Robert Abela gave many press conferences in May congratulating himself for his “great success” of containing the covid-19 outbreak. He didn’t have to do much himself. He was fortunate to have inherited a health minister who was exceptional in his cabinet for being competent and aware of his responsibilities. And he was fortunate to have inherited a government department that unlike many others still works reasonably well and has largely dodged the ravages of 7 years of Labour government because Konrad Mizzi hadn’t got to them yet.
The real sacrifice, and this remains true in spite of the fact that it is often picked up in the insincere rhetoric of the government, was done by all those businesses who limped through the shut-down, the workers who took cuts in their income and the front liners who stepped up without concern for themselves. Robert Abela was lucky to have found a community with a sense of itself that protected itself from disease in spite of his confusing and contradictory discourse, rather than because of it.
As when the first wave hit, I will not try to replace the scientists and preach from my perch of incompetence what should or should not be done. But this perch is meant to assess the behaviour of politicians and that I will do.
Yesterday Robert Abela reacted to pressure to ban mass gatherings again. He retorted with a flourish that the newly cowed and timid Donald Trump would now hesitate to indulge in. His remarks reminded one more of Jair Bolsonaro, that sick mindless fuck that is supposed to run Brazil.
“Those fomenting fears whenever there is a new case stand no chance of creating panic,” Robert Abela was quoted by Times of Malta saying at the Labour Party’s general conference in Cospicua, on Sunday.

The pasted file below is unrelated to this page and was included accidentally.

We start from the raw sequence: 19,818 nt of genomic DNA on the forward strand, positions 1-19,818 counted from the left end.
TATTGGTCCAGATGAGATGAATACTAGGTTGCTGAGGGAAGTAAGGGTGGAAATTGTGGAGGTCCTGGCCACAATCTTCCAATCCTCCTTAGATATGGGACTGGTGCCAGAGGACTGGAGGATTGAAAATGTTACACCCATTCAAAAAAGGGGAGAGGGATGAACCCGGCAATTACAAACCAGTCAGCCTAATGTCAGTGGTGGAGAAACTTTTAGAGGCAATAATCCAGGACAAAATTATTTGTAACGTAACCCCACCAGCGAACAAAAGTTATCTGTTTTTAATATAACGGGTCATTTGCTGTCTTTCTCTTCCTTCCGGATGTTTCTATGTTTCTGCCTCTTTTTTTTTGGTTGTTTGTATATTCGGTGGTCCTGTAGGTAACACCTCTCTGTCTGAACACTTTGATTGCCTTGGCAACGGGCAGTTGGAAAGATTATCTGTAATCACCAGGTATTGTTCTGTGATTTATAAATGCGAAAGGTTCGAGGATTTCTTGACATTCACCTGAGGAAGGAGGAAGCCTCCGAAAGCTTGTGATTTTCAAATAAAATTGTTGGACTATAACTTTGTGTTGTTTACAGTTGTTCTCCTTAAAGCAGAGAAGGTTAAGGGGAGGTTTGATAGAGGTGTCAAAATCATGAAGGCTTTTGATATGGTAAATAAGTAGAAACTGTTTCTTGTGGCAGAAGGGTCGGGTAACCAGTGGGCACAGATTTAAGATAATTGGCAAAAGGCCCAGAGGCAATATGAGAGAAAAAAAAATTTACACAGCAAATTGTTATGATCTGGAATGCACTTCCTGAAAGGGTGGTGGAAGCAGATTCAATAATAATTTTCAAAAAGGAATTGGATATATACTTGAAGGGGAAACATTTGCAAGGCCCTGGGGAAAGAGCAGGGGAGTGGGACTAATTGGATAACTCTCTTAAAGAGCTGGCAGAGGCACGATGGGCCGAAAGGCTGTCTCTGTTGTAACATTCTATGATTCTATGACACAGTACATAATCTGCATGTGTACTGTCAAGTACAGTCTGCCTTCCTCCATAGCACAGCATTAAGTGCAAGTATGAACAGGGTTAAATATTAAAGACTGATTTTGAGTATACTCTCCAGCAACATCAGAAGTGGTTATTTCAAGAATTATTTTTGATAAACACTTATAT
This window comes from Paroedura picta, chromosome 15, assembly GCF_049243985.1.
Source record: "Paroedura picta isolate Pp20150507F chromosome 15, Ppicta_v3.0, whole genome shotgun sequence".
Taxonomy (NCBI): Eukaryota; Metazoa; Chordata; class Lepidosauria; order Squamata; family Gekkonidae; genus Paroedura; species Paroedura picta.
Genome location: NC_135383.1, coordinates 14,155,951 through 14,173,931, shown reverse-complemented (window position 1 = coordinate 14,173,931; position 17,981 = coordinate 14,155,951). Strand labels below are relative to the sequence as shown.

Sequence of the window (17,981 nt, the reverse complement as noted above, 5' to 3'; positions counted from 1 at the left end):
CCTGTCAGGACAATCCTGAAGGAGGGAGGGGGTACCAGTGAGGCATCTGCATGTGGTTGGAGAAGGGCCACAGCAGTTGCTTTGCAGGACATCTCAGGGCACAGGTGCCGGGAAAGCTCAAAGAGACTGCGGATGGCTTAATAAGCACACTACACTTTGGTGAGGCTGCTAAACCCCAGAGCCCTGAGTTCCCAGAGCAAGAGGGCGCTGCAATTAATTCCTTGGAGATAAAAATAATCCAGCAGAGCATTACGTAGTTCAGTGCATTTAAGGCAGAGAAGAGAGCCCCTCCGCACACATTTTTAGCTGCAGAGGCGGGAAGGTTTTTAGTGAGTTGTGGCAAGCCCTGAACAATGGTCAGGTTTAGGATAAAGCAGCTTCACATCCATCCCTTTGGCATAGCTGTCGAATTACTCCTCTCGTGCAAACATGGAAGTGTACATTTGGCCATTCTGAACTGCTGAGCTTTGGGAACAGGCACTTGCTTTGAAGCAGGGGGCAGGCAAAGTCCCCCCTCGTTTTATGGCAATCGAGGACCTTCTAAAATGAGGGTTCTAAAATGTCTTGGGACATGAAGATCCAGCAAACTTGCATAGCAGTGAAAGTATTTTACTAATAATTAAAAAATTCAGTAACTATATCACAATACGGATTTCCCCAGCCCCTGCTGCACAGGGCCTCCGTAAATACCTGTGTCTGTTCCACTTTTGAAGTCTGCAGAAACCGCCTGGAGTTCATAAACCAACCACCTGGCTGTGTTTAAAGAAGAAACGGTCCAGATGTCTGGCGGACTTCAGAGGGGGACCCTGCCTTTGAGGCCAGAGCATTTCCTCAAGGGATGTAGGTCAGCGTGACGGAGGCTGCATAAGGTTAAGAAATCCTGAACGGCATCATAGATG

‘Fomenting’ is not an accidental choice of word. It suggests incitement, provocation and agitation. It implies that the basis of the concern is imaginary, concocted by evil doers as an act of sabotage. But the concern about mass gatherings and parties is not coming from the parliamentary opposition, say. Not much comes from there anyway these days. The concern and the calls for the cancellation of mass gatherings are coming from medical professionals, workers’ representatives, even business lobbies whose concern for profit is what the government is supposed to be protecting by throwing caution to the wind.
The facts as have been told to us are that the impact of opening up the airport to incoming travel has so far been negligible and very well contained. But the impact of parties – in pools or in streets; in hotels or in parishes – has been exponential and out of control.
We have now clocked double-digit infections in a single day. Let me take you back to last March. The moment one person was infected we were confronted with sullen instructions to start shutting down our social and economic existence. Now 14 get infected in a single day and the prime minister accuses those who wonder at the wisdom of allowing mass gatherings of seditious behaviour.
The mismatch is too wide to understand. In March, when a young girl tested positive after coming back from abroad, people were forced to quit their jobs because they needed to stay home with their elderly parents. Now people are called saboteurs for worrying when 14 people got the virus from dancing too close to each other in a hotel’s shallow pool or knock about drunkenly in honour of a saint they know little more about than their name.
Consider what’s happening in the Balearic Islands, a comparable competitor in the summer partying business.
In the beginning of July Mallorca was registering about 3 new covid cases a week. That was enough for the government to ban mass gatherings. Private parties are capped at 70 people if held outdoors; 30 if indoors. Face masks are compulsory for anyone over 6 years of age.
Ibiza’s covid rules designed this summer are taking a longer-term view. The island wants to prevent covid outbreaks, but it also wants to redirect its tourism activity to start managing the disorder and drunkenness that come with the party business. Pub crawling, party boats and jumping from balconies – which apparently is a thing – have been permanently banned. That’s along temporary rules that cap indoor seated activities at 100 people.
What’s the response of Malta’s tourism authority? Here it is.
In financial services they warn you that past performance is no guarantee of future results. Robert Abela is not worried. Call me an instigator, but this does not look smart.